Dr. Chauncey W. Crandall, M.D. is chief of the Cardiac Transplant Program at the world-renowned Palm Beach Cardiovascular Clinic in Palm Beach Gardens, Fla.. He practices interventional, vascular, and transplant cardiology. Dr. Crandall received his post-graduate training at Yale University School of Medicine, where he also completed three years of research in the Cardiovascular Surgery Division. Dr. Crandall regularly lectures nationally and internationally on preventive cardiology, cardiology healthcare of the elderly, healing, interventional cardiology, and heart transplants. Known as the “Christian physician,” Dr. Crandall has been heralded for his values and message of hope to all his heart patients. Dr. Crandall is author of Dr. Crandall’s Heart Health Report newsletter.

Dr. Chauncey W. Crandall, M.D.

Tags: niacin | flushing | cholesterol | Dr. Chauncey Crandall | dose

Flushing From Niacin: Should You Be Concerned?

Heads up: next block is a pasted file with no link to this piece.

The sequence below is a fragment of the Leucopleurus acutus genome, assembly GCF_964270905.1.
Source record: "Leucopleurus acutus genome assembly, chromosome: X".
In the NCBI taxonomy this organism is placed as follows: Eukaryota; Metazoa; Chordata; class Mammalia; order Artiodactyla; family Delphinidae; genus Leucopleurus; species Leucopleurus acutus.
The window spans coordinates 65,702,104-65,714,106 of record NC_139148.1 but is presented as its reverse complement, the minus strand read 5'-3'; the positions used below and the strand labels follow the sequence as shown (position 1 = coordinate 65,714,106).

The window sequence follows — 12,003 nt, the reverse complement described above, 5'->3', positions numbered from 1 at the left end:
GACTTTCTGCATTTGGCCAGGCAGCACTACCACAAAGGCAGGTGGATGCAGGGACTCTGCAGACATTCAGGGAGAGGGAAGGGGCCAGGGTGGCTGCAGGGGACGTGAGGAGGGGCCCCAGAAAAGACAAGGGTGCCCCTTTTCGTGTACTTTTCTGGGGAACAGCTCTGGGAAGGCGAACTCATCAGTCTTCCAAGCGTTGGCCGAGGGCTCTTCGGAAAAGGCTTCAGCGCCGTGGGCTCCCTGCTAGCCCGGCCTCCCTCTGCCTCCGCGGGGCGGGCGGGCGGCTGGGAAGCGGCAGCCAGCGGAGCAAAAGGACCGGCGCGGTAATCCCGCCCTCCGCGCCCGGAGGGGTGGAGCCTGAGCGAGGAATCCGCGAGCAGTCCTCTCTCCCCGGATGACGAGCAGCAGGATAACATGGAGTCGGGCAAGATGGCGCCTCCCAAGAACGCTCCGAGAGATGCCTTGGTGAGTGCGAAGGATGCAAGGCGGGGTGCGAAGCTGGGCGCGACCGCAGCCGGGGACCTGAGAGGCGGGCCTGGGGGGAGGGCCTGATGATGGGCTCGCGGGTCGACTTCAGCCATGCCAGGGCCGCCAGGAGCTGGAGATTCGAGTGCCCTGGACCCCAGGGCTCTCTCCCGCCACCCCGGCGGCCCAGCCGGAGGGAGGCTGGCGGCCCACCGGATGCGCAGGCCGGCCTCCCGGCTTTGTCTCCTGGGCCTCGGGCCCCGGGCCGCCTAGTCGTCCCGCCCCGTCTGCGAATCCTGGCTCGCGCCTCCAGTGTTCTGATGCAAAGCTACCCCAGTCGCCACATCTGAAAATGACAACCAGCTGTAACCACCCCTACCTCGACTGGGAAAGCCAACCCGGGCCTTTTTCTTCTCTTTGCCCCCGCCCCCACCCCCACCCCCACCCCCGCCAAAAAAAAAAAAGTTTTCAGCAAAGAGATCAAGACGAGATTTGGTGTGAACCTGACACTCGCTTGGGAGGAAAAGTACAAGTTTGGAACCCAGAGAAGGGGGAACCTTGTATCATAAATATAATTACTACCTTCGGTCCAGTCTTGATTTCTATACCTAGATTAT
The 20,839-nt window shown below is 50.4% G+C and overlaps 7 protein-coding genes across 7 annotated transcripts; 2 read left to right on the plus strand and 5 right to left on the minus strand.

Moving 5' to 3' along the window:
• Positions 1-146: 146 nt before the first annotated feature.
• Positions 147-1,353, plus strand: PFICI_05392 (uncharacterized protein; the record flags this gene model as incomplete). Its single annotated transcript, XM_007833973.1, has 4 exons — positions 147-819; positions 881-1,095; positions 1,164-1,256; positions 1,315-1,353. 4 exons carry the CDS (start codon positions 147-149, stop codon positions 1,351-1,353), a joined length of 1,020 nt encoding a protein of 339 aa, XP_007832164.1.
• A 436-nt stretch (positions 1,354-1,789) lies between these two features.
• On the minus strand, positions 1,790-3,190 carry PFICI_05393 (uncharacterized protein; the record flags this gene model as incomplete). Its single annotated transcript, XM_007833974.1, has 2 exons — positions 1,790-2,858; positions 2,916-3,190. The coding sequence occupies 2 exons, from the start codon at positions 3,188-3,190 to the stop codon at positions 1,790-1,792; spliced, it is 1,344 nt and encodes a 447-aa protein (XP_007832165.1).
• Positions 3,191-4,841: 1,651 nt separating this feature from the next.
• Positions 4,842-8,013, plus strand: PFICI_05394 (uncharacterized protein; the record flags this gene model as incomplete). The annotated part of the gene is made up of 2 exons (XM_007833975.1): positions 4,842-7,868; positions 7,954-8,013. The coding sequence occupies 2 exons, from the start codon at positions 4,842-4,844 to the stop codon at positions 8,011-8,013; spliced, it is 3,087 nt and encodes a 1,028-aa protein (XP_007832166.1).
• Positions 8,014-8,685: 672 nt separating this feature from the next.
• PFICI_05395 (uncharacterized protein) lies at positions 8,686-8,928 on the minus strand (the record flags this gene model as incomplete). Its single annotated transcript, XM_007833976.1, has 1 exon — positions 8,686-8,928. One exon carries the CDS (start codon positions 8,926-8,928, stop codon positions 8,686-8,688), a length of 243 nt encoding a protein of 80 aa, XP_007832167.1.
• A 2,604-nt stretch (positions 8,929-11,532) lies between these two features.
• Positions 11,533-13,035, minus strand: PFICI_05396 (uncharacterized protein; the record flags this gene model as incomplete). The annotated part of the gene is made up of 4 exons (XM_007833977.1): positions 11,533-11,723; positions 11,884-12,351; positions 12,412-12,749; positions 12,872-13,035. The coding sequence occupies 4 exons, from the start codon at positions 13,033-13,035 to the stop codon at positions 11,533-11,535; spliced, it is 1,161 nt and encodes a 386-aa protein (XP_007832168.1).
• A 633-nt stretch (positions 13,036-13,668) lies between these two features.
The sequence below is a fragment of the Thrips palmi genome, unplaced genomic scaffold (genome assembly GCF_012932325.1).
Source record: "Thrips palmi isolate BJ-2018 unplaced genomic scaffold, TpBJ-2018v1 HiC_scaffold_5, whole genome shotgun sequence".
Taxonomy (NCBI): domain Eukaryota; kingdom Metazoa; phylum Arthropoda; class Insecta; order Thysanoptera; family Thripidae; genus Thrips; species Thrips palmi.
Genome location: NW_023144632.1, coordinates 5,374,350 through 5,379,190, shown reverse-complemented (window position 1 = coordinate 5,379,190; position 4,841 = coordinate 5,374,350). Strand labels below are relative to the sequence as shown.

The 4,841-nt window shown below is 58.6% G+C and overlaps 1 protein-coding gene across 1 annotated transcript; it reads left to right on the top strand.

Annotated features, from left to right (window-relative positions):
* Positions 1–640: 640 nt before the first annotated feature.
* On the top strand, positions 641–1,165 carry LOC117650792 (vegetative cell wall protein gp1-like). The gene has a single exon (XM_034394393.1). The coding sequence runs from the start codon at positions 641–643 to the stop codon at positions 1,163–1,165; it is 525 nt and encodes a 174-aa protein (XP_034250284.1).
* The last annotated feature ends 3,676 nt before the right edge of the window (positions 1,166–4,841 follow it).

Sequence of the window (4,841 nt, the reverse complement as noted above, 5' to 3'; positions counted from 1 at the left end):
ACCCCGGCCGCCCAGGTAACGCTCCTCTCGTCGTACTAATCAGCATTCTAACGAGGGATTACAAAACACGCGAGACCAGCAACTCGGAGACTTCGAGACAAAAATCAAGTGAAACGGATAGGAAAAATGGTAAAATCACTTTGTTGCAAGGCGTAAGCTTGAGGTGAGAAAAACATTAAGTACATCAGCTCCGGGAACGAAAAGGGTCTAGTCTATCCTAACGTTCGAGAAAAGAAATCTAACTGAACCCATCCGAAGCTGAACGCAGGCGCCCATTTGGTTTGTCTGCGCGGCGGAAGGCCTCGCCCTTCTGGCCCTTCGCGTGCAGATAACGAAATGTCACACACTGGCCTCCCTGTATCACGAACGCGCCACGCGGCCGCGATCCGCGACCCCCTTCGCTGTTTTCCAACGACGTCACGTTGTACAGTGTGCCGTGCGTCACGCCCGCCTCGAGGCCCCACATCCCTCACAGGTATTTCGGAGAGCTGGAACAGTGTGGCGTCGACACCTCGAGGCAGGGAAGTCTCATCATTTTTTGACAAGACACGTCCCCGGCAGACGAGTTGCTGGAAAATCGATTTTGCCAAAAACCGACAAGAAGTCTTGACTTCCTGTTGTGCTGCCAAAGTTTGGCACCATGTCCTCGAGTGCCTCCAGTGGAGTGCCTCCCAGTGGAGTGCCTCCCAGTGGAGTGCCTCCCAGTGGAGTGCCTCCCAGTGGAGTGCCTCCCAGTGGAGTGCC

By Chauncey Crandall, M.D.   |   Wednesday, 04 Dec 2013 09:31 AM

Niacinamide, also known as niacin, is a water-soluble B vitamin that is used to help lower so-called “bad” LDL cholesterol, raise “good” HDL cholesterol, and lower triglycerides. It can also change the small, dangerous “A” particles of LDL cholesterol to the larger, fluffier “B” ones.
But niacin can cause flushing. Because it’s debatable whether or not “non-flushing” niacin is as effective, I still recommend regular niacin.
If you want to supplement with niacin to lower cholesterol, start off very slowly, at a low dosage of 250 to 500 mg, and double the dose every two months until you’re taking 3,000 mg a day.
You can also ease the flushing by taking one aspirin along with the niacin. Take the niacin at night so that if a flush does occur, you’ll be less likely to notice it while you are sleeping. Flushing is not a serious symptom. It merely indicates that the small blood vessels of the skin are opening up.

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